Learning on the road and building a stove from clay
One of the things we have set out to do on this journey together is to learn new things. Stuff that we have wanted to but haven’t made time for. Or things we didn’t know existed and might stumble upon along the way. This is also part of Isa’s worldschooling during these months. We aim to follow her school curriculum in maths and Swedish language but besides from that learn from the things we get to experience. Her English has already improved a lot and she is not nervous to engage in conversation and finds ways to make herself understood.
When arriving in Guatemala a few weeks back we had signed up for a Natural Building course with Atitlan Organics. Something that seemed both fun and incredibly useful. Building in not just sustainable but regenerating ways interests me a lot and goes hand in hand with my belief that we have the resources, knowledge and reasons to co-create with nature. Another important aspect for me when looking at courses is where I spend my money and what kind of structure I’m supporting by that. This is not just for traveling – it’s important in my home community, when I’m ordering things on internet or when I’m traveling. In this course we got to learn something and a local family benefits from it at the same time. That’s a setup I can support.
Oliver Goshey of Abundant Edge guided us in a thorough introduction to building with natural materials – from design, site and planning to structure, framing, roof, walls and plastering. I enjoyed the theory a lot, for Isa the more complicated English words made it a bit too much to take in and she preferred the practical part of the course where we got our hands dirty. In one week, with mainly rocks, clay and straw we built a rocket stove variation for a family in the village. Here’s some bits and pieces from the process.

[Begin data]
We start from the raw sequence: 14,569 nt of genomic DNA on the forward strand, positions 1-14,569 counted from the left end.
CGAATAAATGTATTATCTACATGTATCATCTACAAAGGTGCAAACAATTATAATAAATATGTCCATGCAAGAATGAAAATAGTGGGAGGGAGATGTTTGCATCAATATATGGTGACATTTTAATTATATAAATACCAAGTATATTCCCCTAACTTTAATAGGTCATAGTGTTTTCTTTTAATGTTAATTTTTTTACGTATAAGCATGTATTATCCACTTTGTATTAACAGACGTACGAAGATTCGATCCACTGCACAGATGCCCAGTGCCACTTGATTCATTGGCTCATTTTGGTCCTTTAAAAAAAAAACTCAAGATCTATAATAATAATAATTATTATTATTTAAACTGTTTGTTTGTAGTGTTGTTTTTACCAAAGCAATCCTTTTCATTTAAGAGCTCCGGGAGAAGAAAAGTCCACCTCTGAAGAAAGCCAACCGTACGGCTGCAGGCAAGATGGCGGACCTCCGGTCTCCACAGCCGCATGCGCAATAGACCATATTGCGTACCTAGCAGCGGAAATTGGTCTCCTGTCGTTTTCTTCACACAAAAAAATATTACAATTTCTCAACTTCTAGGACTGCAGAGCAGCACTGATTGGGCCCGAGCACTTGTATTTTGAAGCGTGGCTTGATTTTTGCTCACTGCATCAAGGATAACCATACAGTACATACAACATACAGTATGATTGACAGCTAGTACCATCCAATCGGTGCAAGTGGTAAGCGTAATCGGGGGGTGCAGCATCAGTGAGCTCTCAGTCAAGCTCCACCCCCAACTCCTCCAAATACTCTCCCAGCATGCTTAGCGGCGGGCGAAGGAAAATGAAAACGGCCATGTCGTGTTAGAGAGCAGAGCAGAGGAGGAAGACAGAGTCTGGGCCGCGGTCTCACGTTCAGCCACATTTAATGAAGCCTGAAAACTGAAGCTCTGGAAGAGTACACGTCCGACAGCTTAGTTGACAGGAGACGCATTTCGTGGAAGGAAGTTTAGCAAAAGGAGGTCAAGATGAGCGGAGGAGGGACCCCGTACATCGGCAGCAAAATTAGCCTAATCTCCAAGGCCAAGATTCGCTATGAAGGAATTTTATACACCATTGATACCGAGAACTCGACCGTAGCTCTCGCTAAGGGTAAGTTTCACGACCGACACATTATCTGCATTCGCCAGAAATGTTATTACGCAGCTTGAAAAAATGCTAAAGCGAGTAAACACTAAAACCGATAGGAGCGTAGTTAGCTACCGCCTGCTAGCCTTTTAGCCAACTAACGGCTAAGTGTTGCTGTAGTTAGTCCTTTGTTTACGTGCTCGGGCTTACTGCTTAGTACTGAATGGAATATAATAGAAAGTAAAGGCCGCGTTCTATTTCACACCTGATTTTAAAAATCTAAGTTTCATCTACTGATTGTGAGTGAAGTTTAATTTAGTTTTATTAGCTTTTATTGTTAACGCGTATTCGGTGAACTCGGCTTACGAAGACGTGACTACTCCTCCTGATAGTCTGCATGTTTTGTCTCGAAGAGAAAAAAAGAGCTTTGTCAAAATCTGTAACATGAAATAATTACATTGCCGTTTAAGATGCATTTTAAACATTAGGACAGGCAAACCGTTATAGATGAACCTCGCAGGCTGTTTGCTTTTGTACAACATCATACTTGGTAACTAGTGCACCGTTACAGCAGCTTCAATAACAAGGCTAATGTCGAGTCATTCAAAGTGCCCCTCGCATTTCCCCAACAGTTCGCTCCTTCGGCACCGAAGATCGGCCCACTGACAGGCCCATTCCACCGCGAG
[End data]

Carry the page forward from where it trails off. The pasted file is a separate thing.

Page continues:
Isa and Dean are testing the layout and forming the foundation of the stove. Rocks from the surroundings are used for the foundation and bricks for the burn chamber.
Making slip that will go on the stones and bricks of the foundation.
Time to mix cob. Fun but also hard work. Straw is mixed in to the clay for tensile strength, using the long fibers to knit together the cob.
Starting the first layer of cob and building the burn chamber. The configuration of the burn chamber on a rocket stove is what makes it burn really hot, leaving minimal waste as smoke and creating an almost whistling sound from the air flow when it burns properly. Simple and super effective.
The stove is taking shape under the hands of Isa and Maiwa. You make sure the layers attach to each other by working the cob with your fingers, poking holes down towards the next layer.
Time for snack break and try to get the clay out of your hair.
The top metal section with the stove plates is in place and Oliver is showing how to form the opening for the chimney.
When the surface is even it’s time for plastering, using lime as our finishing surface.
Premiere breakfast on the stove. Just a few days ago it was piles of rocks and clay. Our mission was complete and I found it easy, fun and empowering to build with natural materials. Go look for the nearest clay source and start building folks!
The small village of Tzununa by lake Atitlan where we took the course and built the stove. Population is mostly indigenous Mayans with a growing group of foreigners. The community is working to grow in a way that will benefit all inhabitants and not ending up with new businesses run only by foreigners for foreigners. There’s a huge interest and focus on regenerative thinking with permaculture farms, natural housebuilding and fermented products.
If you’re interested in reading more or taking a course you can check these links out: